"Other cancers, Primary cancers and metastatic cancers most anywhere in the body. And this is the work we do. We have lots of information to send you. You could call us even now at Two and two choices. That's her phone number two and two choices two and two means New York City and choices because, like her, she had choices She could have had her lung opened up in her chest opened up and Lost part of her lung or over long and who knows if she'd survived. Not everyone survives radical surgery like that with us. She's awake and alert. She lays down. We sending beams. She gets up and Goes to eat goes to work does what she wants. And while she is now in remission, doing great, and this is the work that we do every day at 34 Broadway, and we have lots of information. To send you about our work. If you want, then you can learn more about her or other patients that we treat. This is the work that we do every day and for her I am so happy for her, and she's so happy that her cancer marker went to normal. Her masses shrunk and she's in her mission. No bad results, no side effects. This is the work that we do every day at 13, 80 for Broadway, Broadway and 38th Street in the Heart of New York City. And what I wanna talk about man also talk about almost similar. He's an 83 year old manage the smokers still smoking. He has three sons and his high blood pressure and cholesterol and he came to me with two Skin cancer is a year ago, He came with his skin cancer on his forehead and skin cancer on his ear. And while the surgeon dermatologist and most certainly wanted to cut off his forehead and cut off his ear And he just didn't want his ear cut off. You don't want this forehead cut off. We see lots of people with skin cancers, squamous cells and basal cells, who are just fed up with surgery and fed up with deformity. I see many people had 345 deforming most surgeries, usually in the face. It's usually where the sun exposure is the most when I see it on the hands and the feet and the arms and the legs of the trunk also so this man came to me a year ago with two Um, very juicy skin. Cancer is one of the forehead one in the ear. They're both gone now and you can say Well, why am I talking about him? And I'm talking just about the skin cancer. Not be enough. That's enough. Tell you that, too. For two. Both skin cancers are gone. There's no evidence of that, even at the biopsies showing it's gone, so he's very happy about that. But then he came to me. He listens to this radio show, and he came to me one day because often on the radio. Shall I talk about things and we talk about how listeners save lives, and sometimes listeners can save their own lives. So here's a man who had skin cancers, and he was successfully treated and he was happy and he was listening to the radio show. And he learned one day I was talking about signs of cancer about weight loss or bleeding or coughing up blood or blood in the store. But in a year and And well, he called me up the next day He heard the on the radio. And he said Dr leaders Having the cancer. It's all that he knew. Okay was listening to the radio, so he lost the weight. He came to me. He emailed me and you can email me too. If you have a question, day or night email. My emails. Kil Joo at R s. And why 0.0 r g Gil Jail at R s and why 0.0 r g He said that earlier have lost weight. What should I do? I was listening to radio show I said, come in, and he came in, and we staged him up. Examine him. I got blood tests that we found a large mass in the lung. And this in the last couple days, And then we got a pet scan and we got a pet scan just yesterday showing this mass was lighting up and it looked like there was lymph nodes in the chest. Those a stage three lung cancer. We talked about all the options, biopsy and surgery and chemo and radiation is one son who's Very distinguished came in uniform from the fire department. Another son yesterday wanting to know and you got the pet scan yesterday. Well immediately. He got the answer the same day within the hour, and that's how we are, which is so different than most places. We talked about all the options whether he wants surgery or chemo or radiation or radio surgery. We talk about all the options, which is another reason why we are so different. So many places. It seems like the surgeon always like pushing surgery and the chemo doctors pushing chemo so commonly And well, we talked about all the options and I spoke to him and his two sons when we talked about all the options, and this is the work that we do every day at 13 80 for Broadway. The pet scan did show a little suspicious area in the liver. And so right now, actually this moment, we're getting an MRI and ultrasound of the liver to see Not invisible but painless, tiny little needle to go to that liver. If that's a cancer to document that this is the work we do, and we've talked about treatment for the long and the lymph nodes and even for deliver if he wishes, and this is what he's interested in, he and his sons and report back on, uh, on a day to him, what's actually going on in his body? This is the work that we do every day at 34 Broadway, so he came to us with skin. Cancers. He listened to what you were successfully treated. He listened to radio he heard about other potential risk factors for cancer..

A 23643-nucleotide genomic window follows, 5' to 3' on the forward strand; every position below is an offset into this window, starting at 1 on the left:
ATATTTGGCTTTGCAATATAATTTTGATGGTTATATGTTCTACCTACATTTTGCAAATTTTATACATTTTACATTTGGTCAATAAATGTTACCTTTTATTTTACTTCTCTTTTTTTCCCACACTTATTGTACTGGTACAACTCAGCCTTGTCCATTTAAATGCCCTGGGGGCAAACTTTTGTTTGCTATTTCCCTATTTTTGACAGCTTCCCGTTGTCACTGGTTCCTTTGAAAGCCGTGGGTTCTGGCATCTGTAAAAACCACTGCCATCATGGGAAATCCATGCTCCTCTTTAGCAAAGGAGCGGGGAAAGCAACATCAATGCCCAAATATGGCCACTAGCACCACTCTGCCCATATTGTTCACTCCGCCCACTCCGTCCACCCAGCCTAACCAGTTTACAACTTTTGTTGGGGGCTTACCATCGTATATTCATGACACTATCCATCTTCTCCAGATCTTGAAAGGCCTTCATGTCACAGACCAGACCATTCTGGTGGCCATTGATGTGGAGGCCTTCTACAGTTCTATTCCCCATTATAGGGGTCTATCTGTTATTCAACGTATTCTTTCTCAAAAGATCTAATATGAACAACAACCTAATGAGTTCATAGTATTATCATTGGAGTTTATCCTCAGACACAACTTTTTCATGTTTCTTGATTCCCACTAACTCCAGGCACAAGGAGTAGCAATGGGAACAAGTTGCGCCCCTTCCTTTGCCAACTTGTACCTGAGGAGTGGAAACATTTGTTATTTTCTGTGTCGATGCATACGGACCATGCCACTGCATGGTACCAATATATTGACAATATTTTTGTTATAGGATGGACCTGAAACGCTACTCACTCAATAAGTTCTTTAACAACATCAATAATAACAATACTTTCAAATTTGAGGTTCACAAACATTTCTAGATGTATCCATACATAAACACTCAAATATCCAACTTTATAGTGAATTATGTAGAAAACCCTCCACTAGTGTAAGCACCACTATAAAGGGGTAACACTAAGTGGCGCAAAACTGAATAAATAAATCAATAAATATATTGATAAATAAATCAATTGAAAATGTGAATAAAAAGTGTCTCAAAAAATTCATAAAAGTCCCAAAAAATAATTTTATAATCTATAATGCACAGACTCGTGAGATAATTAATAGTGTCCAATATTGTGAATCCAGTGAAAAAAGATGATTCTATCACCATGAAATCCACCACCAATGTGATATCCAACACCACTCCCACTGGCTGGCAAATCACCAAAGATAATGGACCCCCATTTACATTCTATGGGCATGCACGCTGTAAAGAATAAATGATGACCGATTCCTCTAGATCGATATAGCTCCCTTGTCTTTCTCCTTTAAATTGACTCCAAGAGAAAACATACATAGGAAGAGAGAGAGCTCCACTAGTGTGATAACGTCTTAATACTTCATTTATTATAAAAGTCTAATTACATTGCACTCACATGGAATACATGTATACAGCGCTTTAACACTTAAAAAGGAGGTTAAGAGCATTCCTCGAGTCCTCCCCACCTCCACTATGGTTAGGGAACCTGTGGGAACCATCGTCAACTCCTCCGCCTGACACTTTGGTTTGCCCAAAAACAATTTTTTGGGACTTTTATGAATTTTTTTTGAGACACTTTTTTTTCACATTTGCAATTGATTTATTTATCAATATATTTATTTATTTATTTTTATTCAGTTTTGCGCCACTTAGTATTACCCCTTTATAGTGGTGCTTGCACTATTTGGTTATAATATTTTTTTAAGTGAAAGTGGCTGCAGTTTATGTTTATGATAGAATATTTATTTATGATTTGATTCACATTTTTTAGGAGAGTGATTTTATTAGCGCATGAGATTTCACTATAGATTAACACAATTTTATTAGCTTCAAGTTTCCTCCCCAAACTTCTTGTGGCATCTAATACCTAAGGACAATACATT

"cancers" Discussed on 710 WOR